Although progress has been made toward the objective of increased employment for people with disabilities, the 17.2% employment rate of people with disabilities stands in distressing contrast to the 65% rate of those without disabilities. This article summarizes the results of a comparative survey of representative academic literature and industry publications related to employer policies and practices that can affect workforce participation of individuals with disabilities. Emergent themes include variance in employer perspectives on hiring of individuals with disabilities, impact of perceived versus actual cost as a hiring barrier, and the perceived mismatch of education and/or skills to job qualifications among applicants with disabilities. These themes represent key areas to probe in subsequent research. The research objective is to identify focal points in the industry literature, representative of employer and industry (demand side) points of view that differ from those generally portrayed in the academic literature (more generally, supply side). Findings from a thematic analysis of industry publications can provide (1) evidenced based background to assist in crafting targeted policy to address employer awareness, (2) informed development of industry guidance on topics that may assist employers to achieve a more inclusive workplace, and (3) insights applicable to addressing barriers to broadening participation by technical, scientific, and engineering trained individuals with disabilities.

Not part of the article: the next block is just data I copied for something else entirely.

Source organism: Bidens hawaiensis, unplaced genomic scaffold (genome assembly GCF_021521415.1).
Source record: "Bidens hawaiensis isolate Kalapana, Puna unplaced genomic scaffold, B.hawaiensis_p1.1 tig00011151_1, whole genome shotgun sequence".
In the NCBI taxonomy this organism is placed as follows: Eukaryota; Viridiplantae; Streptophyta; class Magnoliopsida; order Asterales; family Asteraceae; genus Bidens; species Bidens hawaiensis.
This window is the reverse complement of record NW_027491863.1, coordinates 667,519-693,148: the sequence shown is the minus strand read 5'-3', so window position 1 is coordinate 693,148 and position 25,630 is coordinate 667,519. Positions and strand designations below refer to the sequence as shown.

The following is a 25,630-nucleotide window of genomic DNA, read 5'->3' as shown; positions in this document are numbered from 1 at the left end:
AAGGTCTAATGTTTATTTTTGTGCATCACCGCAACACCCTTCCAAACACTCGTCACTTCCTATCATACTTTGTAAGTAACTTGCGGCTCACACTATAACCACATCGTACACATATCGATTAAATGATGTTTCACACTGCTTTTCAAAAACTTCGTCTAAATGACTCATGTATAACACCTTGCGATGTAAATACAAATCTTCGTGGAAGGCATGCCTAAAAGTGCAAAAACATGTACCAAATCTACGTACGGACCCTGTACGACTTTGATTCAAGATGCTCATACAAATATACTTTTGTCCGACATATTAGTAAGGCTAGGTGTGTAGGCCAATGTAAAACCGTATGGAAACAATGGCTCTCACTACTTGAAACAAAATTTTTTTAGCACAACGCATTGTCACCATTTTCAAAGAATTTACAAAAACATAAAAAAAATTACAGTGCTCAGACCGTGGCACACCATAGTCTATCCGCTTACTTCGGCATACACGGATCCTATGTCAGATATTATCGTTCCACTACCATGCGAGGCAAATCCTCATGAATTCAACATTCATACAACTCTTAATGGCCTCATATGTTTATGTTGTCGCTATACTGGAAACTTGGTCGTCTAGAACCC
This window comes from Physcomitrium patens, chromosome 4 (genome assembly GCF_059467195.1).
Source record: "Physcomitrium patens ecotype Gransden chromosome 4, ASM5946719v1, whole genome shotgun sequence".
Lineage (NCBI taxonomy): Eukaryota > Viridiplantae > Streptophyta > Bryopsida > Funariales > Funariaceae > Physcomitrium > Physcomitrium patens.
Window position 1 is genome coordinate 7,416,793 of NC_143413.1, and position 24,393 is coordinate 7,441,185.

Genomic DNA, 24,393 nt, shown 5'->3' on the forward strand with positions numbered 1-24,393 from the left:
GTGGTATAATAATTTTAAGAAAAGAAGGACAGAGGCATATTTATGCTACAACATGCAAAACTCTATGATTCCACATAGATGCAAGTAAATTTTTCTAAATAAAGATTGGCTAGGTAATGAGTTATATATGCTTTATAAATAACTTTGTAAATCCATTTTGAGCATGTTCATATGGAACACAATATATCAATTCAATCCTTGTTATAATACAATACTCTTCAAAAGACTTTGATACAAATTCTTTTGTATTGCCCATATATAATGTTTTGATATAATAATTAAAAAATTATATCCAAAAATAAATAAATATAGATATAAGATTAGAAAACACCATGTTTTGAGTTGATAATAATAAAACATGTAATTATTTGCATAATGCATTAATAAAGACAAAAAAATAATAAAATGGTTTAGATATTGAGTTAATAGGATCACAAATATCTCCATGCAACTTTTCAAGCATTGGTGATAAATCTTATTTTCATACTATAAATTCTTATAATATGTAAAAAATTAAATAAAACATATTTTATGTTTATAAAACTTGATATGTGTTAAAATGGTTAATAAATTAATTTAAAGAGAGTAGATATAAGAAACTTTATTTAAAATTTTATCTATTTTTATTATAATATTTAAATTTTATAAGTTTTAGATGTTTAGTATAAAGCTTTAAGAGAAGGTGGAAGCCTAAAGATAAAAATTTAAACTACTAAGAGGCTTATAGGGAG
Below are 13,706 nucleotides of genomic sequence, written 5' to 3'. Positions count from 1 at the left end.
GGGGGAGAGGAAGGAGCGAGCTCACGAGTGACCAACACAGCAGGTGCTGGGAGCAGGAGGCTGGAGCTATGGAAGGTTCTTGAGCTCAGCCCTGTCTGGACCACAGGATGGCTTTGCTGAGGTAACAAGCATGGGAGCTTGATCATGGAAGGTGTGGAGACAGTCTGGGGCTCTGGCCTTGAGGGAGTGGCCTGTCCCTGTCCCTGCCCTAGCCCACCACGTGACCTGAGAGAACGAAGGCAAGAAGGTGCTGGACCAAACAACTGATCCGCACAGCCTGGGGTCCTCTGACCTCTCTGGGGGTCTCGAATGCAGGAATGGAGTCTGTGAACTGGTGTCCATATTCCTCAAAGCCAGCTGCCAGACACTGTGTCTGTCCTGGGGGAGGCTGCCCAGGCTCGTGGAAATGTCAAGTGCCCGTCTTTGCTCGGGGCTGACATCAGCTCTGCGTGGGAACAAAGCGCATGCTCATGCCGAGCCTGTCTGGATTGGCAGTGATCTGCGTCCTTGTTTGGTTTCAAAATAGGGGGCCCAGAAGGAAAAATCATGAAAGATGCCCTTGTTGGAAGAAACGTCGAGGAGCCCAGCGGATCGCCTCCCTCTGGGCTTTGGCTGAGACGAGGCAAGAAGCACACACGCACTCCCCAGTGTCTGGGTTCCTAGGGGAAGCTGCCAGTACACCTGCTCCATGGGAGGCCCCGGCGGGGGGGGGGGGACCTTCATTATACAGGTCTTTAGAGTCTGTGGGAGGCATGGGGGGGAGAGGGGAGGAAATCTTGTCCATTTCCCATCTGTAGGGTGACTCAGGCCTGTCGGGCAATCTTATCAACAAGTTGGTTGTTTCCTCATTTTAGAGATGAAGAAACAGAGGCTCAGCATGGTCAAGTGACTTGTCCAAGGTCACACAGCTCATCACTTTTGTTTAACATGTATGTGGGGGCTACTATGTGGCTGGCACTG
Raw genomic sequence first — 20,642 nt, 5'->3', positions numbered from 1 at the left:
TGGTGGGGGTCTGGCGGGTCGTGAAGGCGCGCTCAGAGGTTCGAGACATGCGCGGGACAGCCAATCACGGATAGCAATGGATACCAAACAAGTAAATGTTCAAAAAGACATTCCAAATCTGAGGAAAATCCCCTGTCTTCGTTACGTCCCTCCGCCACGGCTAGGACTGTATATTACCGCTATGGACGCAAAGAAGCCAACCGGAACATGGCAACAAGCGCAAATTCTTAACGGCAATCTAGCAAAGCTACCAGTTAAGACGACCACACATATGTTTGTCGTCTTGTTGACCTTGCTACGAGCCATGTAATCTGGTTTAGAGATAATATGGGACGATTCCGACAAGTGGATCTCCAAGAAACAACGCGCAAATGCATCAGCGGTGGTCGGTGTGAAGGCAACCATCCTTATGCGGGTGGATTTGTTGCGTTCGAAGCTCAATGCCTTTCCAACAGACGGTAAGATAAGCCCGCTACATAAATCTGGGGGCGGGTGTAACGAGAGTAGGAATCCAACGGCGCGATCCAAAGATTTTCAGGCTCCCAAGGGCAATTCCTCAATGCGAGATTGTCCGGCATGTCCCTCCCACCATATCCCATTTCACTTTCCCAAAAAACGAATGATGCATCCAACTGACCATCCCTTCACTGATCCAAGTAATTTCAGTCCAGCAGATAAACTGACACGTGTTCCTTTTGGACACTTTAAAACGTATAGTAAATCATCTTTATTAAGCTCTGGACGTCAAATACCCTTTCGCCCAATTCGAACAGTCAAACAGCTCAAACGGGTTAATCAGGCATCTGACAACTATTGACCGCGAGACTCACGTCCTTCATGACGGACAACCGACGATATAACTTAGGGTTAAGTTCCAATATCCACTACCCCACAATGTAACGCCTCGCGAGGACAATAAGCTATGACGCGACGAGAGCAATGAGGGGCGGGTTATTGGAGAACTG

Barriers to Employment Participation of Individuals with Disabilities: Addressing the Impact of Employer (Mis)Perception and Policy
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